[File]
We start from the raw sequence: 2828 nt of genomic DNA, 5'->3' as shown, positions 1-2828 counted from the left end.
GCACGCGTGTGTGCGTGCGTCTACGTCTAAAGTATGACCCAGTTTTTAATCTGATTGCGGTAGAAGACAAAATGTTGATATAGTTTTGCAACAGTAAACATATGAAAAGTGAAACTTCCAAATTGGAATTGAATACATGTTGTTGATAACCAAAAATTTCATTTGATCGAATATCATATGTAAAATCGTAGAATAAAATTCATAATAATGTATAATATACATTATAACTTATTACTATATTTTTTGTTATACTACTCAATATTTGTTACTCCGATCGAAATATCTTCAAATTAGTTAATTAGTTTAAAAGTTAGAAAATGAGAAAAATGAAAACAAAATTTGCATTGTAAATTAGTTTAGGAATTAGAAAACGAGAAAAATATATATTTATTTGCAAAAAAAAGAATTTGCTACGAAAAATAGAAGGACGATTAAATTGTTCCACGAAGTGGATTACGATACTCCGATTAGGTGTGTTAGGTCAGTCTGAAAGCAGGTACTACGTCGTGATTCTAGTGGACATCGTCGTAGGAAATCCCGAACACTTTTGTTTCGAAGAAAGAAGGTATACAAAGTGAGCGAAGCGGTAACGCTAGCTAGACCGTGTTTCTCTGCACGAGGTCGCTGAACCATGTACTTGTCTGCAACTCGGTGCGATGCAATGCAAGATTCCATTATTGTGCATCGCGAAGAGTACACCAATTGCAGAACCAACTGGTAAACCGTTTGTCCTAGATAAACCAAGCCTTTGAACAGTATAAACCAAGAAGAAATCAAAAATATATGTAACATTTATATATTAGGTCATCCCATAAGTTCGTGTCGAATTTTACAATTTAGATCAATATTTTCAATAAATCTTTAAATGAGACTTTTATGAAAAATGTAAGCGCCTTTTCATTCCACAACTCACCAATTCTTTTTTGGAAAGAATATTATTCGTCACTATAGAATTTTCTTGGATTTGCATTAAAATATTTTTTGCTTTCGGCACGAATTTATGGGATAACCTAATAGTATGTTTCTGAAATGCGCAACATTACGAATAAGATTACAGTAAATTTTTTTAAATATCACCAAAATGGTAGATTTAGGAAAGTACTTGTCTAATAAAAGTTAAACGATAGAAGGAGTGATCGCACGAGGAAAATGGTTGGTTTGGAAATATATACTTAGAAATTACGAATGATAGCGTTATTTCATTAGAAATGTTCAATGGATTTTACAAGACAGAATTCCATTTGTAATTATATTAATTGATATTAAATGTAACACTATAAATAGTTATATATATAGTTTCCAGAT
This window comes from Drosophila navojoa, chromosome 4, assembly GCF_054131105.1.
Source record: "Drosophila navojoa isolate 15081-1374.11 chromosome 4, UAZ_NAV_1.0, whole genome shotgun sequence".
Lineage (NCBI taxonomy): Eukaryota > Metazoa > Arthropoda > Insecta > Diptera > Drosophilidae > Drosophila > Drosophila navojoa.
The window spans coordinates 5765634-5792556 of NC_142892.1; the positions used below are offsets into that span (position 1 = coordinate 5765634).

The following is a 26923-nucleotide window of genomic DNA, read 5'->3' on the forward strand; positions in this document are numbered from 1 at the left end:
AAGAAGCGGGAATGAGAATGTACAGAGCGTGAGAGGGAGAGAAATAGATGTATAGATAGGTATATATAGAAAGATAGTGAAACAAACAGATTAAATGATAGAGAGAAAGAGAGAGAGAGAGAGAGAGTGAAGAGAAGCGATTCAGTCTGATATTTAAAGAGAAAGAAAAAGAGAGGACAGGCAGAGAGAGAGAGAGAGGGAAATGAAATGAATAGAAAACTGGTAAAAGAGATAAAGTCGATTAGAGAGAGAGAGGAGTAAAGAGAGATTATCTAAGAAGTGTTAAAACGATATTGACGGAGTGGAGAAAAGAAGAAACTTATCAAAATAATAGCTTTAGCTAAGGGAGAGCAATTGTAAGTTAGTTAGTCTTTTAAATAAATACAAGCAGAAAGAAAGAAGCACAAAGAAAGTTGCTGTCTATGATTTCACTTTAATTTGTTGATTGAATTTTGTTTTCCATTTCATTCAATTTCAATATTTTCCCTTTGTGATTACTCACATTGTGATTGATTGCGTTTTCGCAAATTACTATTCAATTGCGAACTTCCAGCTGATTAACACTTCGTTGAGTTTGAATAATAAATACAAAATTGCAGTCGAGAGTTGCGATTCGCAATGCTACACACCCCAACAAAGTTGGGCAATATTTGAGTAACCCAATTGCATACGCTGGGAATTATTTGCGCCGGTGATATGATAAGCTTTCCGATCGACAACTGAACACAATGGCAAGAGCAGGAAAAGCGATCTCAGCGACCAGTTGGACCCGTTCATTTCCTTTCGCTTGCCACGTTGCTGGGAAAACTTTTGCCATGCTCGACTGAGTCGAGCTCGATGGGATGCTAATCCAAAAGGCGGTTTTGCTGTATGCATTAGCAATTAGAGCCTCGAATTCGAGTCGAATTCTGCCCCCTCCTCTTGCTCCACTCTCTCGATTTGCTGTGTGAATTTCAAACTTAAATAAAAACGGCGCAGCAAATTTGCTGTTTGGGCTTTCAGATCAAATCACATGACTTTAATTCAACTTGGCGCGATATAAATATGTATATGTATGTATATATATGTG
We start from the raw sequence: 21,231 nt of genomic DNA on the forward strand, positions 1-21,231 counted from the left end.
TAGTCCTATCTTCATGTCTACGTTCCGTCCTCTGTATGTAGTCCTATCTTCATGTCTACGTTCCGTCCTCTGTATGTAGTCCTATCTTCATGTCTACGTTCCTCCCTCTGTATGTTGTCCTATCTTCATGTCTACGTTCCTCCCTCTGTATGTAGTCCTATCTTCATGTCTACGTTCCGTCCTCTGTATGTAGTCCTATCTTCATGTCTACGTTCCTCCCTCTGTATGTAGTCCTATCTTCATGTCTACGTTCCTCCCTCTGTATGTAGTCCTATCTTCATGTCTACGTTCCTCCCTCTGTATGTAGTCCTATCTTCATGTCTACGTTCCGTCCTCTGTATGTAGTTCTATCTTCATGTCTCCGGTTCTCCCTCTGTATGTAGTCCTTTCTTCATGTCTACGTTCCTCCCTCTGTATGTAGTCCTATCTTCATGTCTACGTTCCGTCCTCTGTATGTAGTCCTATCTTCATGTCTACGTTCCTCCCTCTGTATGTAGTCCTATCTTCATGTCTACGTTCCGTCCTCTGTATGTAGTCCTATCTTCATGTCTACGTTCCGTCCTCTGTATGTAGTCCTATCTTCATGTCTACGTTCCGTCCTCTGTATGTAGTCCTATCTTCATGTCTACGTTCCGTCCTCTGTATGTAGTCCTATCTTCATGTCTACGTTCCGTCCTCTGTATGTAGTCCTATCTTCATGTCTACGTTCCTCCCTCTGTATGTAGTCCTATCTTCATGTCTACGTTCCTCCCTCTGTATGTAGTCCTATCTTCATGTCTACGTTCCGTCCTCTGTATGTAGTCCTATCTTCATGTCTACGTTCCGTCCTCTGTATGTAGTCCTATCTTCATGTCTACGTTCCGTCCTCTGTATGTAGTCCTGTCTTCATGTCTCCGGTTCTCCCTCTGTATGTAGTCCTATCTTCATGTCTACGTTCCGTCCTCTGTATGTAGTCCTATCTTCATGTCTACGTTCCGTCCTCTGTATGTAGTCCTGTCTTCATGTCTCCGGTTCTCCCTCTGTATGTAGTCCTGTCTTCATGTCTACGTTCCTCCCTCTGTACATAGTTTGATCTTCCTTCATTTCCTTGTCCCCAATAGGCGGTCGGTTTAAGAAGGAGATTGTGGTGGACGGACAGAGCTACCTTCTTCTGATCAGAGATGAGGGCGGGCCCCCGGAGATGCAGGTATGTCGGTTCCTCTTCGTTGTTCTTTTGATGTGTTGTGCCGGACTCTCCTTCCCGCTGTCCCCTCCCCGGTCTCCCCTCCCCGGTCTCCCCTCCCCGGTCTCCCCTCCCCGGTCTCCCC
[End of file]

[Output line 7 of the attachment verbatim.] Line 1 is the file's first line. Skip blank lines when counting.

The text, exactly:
The following is a 26923-nucleotide window of genomic DNA, read 5'->3' on the forward strand; positions in this document are numbered from 1 at the left end: